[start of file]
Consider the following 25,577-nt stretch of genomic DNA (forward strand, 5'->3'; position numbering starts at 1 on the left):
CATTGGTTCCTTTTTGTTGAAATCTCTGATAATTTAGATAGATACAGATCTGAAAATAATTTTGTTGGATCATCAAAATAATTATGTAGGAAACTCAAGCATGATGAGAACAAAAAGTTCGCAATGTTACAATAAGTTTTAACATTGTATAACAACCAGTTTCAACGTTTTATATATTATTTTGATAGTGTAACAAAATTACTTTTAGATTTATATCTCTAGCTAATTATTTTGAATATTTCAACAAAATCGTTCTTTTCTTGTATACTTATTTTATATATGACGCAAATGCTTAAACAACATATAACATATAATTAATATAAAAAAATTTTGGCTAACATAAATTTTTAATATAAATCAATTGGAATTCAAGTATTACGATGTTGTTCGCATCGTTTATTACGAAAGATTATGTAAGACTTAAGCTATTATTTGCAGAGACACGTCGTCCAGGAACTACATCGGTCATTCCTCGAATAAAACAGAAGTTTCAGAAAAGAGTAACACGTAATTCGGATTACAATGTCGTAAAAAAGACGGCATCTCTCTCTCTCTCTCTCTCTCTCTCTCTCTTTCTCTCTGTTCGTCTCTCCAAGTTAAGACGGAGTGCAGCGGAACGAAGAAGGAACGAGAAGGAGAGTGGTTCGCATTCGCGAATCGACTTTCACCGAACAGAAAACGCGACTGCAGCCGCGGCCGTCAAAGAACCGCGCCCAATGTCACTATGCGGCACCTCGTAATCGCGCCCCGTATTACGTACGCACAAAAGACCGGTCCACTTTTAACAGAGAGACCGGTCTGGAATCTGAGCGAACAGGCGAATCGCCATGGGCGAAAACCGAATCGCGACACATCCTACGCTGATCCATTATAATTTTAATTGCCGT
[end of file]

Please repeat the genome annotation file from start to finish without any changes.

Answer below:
Consider the following 25,577-nt stretch of genomic DNA (forward strand, 5'->3'; position numbering starts at 1 on the left):
CATTGGTTCCTTTTTGTTGAAATCTCTGATAATTTAGATAGATACAGATCTGAAAATAATTTTGTTGGATCATCAAAATAATTATGTAGGAAACTCAAGCATGATGAGAACAAAAAGTTCGCAATGTTACAATAAGTTTTAACATTGTATAACAACCAGTTTCAACGTTTTATATATTATTTTGATAGTGTAACAAAATTACTTTTAGATTTATATCTCTAGCTAATTATTTTGAATATTTCAACAAAATCGTTCTTTTCTTGTATACTTATTTTATATATGACGCAAATGCTTAAACAACATATAACATATAATTAATATAAAAAAATTTTGGCTAACATAAATTTTTAATATAAATCAATTGGAATTCAAGTATTACGATGTTGTTCGCATCGTTTATTACGAAAGATTATGTAAGACTTAAGCTATTATTTGCAGAGACACGTCGTCCAGGAACTACATCGGTCATTCCTCGAATAAAACAGAAGTTTCAGAAAAGAGTAACACGTAATTCGGATTACAATGTCGTAAAAAAGACGGCATCTCTCTCTCTCTCTCTCTCTCTCTCTCTCTTTCTCTCTGTTCGTCTCTCCAAGTTAAGACGGAGTGCAGCGGAACGAAGAAGGAACGAGAAGGAGAGTGGTTCGCATTCGCGAATCGACTTTCACCGAACAGAAAACGCGACTGCAGCCGCGGCCGTCAAAGAACCGCGCCCAATGTCACTATGCGGCACCTCGTAATCGCGCCCCGTATTACGTACGCACAAAAGACCGGTCCACTTTTAACAGAGAGACCGGTCTGGAATCTGAGCGAACAGGCGAATCGCCATGGGCGAAAACCGAATCGCGACACATCCTACGCTGATCCATTATAATTTTAATTGCCGT